Once I get an idea for a new work that excites me, I can ALWAYS rely on research to turn that storytelling idea into a concrete product. I've learned that creativity isn't dependent on being original or one's personal genius---I've only met three truly creative geniuses--- it's about making connections. "Each generation of artists pours old wine into a new bottle." The muse will always smile on me when I use research to help me weave the threads. With writing/filmmaking, I always need three things to start a project: a working title, a beginning and an ending. All three can change by the work's completion, but I must have those jumping off points in order to turn my idea into something that others can view.

Mark Blickley



There's this shop on the corner of two streets with no names in a place with no name, where you'll see all the ideas in the world, all arranged in alphabetical order. So if you're ever short of an idea...


Une image vaut mille mots...

Coloumbe Larose-Samson - Une image vaut mille mots...


I am inspired by being out in the world. I was a sedentary kid except for walking to and from school and playing unorganized outdoor games that involved a lot of running. Suddenly I was in ninth grade - no way I was going home from school on a busload of unsupervised middle-schoolers.

It only took a few months of walking home from school for me to fall in love with the incredible mix of the world: light, wind, buzzing sounds, bird sounds, rustling sounds, the rare sudden lack of sound in the way only the outdoors is quiet; the smell of a million things - the pungency of everything before and after rain, the smells of flowering plants, the smells of woody plants, the smell of being so close to birds.

Lincoln, Nebraska is not a commuter town. But New York, where I finished growing up when I was 28, had the subway - so much worse, so much better than a bus full of middle-schoolers - so many smells, so many colors and sounds.

Forty years later, when I get on a bus in San Francisco, I put away my cellphone so I won't miss a damn thing.


We aren't always so good at remembering we come from the world. It's easy to think that the boundaries of our body, and consciousness, hold us separate from the things around us. We feel our hands, fingers, heads, chests are a cloudy membrane that stands between us and the people, houses, streets, trees. Easier yet, we feel our minds as containers, the we that we are, our thoughts, as sealed vessels, even traps, that keep us distinct, and alone. We are islands.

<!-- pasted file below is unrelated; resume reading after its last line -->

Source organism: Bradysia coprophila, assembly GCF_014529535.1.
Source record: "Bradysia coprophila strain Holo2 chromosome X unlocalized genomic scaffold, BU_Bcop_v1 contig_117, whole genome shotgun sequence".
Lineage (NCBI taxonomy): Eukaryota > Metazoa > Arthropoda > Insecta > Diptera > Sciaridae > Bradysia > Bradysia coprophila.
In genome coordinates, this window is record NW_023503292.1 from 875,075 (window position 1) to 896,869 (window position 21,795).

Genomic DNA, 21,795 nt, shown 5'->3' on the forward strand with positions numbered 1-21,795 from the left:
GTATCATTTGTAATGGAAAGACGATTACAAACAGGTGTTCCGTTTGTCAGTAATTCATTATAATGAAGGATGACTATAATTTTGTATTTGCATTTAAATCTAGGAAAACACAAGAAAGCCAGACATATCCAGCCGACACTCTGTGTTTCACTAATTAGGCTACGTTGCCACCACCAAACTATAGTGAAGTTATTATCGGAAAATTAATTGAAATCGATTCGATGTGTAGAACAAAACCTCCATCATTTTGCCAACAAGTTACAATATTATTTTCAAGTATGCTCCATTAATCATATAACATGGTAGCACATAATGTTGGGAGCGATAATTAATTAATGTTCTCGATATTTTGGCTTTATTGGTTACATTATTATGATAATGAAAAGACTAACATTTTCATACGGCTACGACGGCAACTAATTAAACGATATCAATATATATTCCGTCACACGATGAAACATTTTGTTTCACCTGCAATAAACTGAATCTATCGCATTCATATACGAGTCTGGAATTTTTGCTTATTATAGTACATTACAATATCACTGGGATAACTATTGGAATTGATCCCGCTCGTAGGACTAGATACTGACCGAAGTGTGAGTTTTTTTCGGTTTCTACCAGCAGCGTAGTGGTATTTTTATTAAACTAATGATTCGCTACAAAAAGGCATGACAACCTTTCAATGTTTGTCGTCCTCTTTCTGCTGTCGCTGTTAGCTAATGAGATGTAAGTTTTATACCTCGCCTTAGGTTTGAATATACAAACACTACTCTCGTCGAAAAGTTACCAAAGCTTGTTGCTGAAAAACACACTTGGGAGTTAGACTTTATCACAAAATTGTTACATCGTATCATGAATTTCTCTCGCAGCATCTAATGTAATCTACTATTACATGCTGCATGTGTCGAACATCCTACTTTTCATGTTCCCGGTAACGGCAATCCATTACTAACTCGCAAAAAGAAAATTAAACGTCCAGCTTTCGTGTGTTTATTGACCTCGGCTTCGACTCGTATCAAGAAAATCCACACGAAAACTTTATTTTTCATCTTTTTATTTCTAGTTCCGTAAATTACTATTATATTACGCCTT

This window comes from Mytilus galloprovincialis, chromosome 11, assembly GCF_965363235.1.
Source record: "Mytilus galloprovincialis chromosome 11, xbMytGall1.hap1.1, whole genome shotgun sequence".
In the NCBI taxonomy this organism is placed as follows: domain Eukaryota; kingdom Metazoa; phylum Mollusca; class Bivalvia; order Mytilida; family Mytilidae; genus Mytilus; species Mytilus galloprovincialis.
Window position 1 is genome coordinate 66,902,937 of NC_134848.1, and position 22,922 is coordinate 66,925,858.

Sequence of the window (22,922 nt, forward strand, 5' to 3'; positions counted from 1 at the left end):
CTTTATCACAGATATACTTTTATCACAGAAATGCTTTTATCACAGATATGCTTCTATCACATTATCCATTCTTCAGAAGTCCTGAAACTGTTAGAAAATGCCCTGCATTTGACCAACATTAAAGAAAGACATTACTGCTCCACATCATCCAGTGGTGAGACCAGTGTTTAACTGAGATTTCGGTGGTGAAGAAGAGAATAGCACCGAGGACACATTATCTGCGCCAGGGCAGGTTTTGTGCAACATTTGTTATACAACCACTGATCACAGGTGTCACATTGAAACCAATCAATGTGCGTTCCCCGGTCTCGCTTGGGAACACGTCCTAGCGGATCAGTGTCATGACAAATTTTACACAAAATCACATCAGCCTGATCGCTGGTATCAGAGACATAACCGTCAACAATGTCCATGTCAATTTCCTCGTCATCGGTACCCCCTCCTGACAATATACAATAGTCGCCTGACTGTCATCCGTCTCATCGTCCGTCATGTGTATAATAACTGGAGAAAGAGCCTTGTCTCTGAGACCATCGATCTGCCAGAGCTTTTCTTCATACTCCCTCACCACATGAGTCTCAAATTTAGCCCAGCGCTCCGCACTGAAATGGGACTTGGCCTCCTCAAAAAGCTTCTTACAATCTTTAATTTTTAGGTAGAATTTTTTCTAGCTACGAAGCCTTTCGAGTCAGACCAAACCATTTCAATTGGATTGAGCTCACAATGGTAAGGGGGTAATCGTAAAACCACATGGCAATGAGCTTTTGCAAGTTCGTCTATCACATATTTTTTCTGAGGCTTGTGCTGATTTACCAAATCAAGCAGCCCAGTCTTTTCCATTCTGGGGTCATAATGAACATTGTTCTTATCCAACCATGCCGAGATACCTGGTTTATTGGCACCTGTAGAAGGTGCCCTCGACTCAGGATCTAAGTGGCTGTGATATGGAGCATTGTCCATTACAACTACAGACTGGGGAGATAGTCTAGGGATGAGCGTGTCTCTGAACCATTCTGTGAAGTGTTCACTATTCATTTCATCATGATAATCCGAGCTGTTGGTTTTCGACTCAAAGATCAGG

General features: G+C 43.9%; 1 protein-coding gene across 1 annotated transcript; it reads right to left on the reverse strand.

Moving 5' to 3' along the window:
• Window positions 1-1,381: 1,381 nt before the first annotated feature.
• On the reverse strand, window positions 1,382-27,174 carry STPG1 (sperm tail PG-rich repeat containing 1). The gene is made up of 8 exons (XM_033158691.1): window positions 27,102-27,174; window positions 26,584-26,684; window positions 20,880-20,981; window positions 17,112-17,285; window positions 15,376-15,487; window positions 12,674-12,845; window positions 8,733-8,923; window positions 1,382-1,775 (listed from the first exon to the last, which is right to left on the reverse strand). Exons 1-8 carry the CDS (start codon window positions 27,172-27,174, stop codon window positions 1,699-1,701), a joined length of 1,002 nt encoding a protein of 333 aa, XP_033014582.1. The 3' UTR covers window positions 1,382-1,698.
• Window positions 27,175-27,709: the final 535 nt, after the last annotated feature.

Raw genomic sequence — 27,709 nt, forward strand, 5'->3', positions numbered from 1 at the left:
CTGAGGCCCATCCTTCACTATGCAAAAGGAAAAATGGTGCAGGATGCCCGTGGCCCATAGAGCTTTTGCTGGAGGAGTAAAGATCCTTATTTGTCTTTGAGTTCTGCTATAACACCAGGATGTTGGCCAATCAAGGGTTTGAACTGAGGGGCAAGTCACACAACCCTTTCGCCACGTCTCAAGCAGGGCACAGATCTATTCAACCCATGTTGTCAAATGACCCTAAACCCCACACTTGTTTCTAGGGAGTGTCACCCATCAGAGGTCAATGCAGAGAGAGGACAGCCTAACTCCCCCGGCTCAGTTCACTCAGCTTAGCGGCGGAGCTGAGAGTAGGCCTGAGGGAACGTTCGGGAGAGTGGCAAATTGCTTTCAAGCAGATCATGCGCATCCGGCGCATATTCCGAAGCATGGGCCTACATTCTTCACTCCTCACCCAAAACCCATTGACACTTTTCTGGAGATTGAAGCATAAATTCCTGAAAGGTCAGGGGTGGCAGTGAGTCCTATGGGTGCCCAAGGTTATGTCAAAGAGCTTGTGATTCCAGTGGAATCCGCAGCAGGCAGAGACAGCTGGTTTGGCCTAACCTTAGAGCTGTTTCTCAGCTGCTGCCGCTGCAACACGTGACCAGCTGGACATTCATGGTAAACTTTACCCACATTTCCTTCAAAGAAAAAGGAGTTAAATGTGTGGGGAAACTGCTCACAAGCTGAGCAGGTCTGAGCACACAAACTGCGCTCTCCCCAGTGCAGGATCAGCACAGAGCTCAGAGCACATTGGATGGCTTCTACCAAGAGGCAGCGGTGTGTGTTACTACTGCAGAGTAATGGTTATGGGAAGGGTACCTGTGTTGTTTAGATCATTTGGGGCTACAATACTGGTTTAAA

Except, we do come from the world. It birthed us, so to speak. Our muscles, blood, bone are all molecules drawn from the air and our food, and our thoughts would not be thought if we hadn't the world to think on. If not for a lover or a loved one, or the weeds and children in the yard, what would we fix our feelings and ideas upon? What even would our ideas be without our objects of contemplation?

Our bodies and our thoughts then are only sometimes asleep, to the reality that we are of the world, that we are the world, the whole of it resting for a time inside. The world is the world, and our minds and bodies are the world entire, and all are the same world, only we forget.

Inspiration is waking, seeing people on the bus, hearing the hum of the refrigerator, reading a poem. I'm refreshed that the world is out there, beating away. That in turn shakes me to the beating world inside.

Art is the world giving back itself, a circuit: gift to gift to gift.


Excerpts from a longer piece that can be read in full here.

The image is present

A few months ago I wrote this, in relation to my own process of creation:

"I believe that making art is a unified effort for turning ourselves inside out. If there is one single aim I'm seeking, it's to paraphrase memory."

When I talk about turning ourselves inside out and paraphrasing memory, I'm referring to the same recurrent obsession: in my head there are multiple films being made, several sentences clashing together, sounds coming and going and images being born, transforming and dissipating as unexpectedly as they came. It is a pressing need for me to translate this chaotic movement into recognizable objects; to materialize this process from the inside, well aware that the result may only be some sort of approximation.

I'm interested in film because I'm interested in the experience of memory, disintegrated time and non-linear ways of making sense of the world...

...For me, both writing and filmmaking are, above all, constant reflections on the way we communicate with the unpredictable, the incommunicable, the unattainable and the deeply human; therefore, both are also unending reflections on themselves and their own mechanisms.

In the same way that words in poetry are a conduit to make language reveal itself, images in film are continually speculating on what images are and the way they exist in the world and in the mind. These questions huddle together in the form of a thousand indeterminate messages clashing within. These messages are as mysterious as they are real, and art does not seek to clarify them, only lead us in their way.

We can go further; we can go back to the image. Most of us can't get out of the world of images.

Sebastián Jiménez Galindo - The image is present